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One Health: let’s not have pandemics get in the way

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Today the world is celebrating “One Health Day.” Sometimes great ideas appear simple, even intuitive: the One Health concept was created to demonstrate that the health of people and animals are interconnected, and that these are in turn, inextricably bound to the health of the environment on which all life depends.

Why is this important? Take Rift Valley Fever (RVF), one of the many infectious diseases that illustrate the importance of the One Health approach. RVF is a highly contagious viral infection that affects cattle and small ruminants like sheep and goats. When transmitted, the disease can severely affect human health, and can sometimes be fatal. Modes of transmission include direct contact with infected tissues, including blood of infected animals, or a mere mosquito bite. The disease has strong seasonal patterns, lying dormant for long periods followed by sudden upticks when the rains come and excess moisture helps mosquitoes to breed.  Such surges risk the lives of cattle, herders and farmers alike.
One of these RVF flare-ups happened in late August this year in Niger, West Africa.  The disease appeared in the Tahoua region and spread rapidly to 28 villages from three communes bordering Mali and Algeria. Countries in East Africa had been warned about the increased risk of RVF mainly due to the El Niño event. From August 2 to September 22, 64 human cases were recorded and the disease killed 23 people, all of which were avoidable deaths had mosquito control, livestock vaccination, and human protective measures been taken. However, since only severe cases are officially registered, the numbers are conservative and represent the proverbial tip of the iceberg.  Further ripple effects are reduced trade, decline in production of meat and milk, closure of cattle markets, loss of draft power, and bans on livestock movement to name just a few.  Jobs are lost, unemployment increases and poor people are hit hardest.  

A previous 2007 Rift Valley Fever outbreak in Kenya cost $32 million -quite a toll, especially to local communities. Nothing compared, though, to the SARS outbreak of the early 2000s (US$30-50 billion), the H5N1 influenza in the 2005, or the H1N1 influenza crisis of 2009s; of course, all these numbers pale when compared to the human, economic and social toll of the Ebola crisis that struck western Africa in 2014-2015. Preventing future pandemics and epidemic threats cost-effectively will require worldwide investments in human and veterinary health services.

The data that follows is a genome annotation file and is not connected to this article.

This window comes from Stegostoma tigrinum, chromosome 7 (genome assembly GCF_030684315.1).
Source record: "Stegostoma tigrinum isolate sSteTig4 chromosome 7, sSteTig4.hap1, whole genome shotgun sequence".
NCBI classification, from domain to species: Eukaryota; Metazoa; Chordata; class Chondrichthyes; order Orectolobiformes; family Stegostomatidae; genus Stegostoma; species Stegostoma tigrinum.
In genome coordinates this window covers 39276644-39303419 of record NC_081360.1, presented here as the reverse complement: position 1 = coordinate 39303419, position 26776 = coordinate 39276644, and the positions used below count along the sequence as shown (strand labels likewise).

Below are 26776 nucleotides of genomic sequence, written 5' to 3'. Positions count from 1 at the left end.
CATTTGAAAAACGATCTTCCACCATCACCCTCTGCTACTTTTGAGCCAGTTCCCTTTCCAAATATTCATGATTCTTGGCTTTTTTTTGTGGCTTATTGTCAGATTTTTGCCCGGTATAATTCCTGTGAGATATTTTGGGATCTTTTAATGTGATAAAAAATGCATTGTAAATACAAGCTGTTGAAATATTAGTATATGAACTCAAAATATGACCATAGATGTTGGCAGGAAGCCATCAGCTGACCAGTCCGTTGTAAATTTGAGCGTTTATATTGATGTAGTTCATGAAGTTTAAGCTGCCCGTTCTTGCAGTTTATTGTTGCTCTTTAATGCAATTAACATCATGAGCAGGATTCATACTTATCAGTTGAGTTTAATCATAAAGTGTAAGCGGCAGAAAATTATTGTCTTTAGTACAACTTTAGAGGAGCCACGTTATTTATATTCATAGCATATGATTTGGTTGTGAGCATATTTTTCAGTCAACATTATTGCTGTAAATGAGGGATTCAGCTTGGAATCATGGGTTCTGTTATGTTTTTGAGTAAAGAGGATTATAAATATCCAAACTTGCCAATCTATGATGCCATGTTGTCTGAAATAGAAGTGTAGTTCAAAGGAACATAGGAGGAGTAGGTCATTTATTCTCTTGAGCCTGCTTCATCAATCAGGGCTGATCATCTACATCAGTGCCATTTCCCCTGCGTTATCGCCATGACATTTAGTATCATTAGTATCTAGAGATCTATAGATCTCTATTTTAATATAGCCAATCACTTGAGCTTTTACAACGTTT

Of course, being able to respond to and contain pandemics in a timely manner is essential for sustainable development. Albert Camus said it best, “There have been as many plagues as wars in history; yet always plagues and wars take people equally by surprise.” Recognizing the gravity of threats posed by pandemics, we need to be better prepared and agile at developing quick responses to tackle emerging threats effectively.

However, there are more than high-profile pandemics that warrant action. Brucellosis, rabies, Lassa fever, leptospirosis and tuberculosis, for example, are among well-known infectious diseases having their sources in animals. Those diseases more rarely make headlines. However, globally, only 13 of these zoonotic diseases are together responsible for the deaths of 2.2 million people and 2.4 billion illnesses each year. The vast majority occur in low- and middle-income countries. Those diseases present a major obstacle to our development efforts.

The World Bank has been an early adopter of “One Health” as a collaborative approach for strengthening systems to prevent, prepare, and respond to infectious diseases and related issues such as antimicrobial resistance that threaten human, animal and environmental health. Years after the avian flu crisis, the Bank continues to promote integrated approaches including through initiatives like REDISSE.

Celebrating One Health Day is a good way to recognize the interconnectedness of things and the continuing need for transformative approaches to solving critical global health challenges concerning human-animal-ecosystem interfaces.

Press Release: By 2050, drug-resistant infections could cause global economic damage on par with 2008 financial crisis
Infographic: Drug Resistant Infections: A Threat to Our Economic Future
Publications: Drug-Resistant Infections: A Threat to Our Economic Future


Franck Berthe

Senior Livestock Specialist

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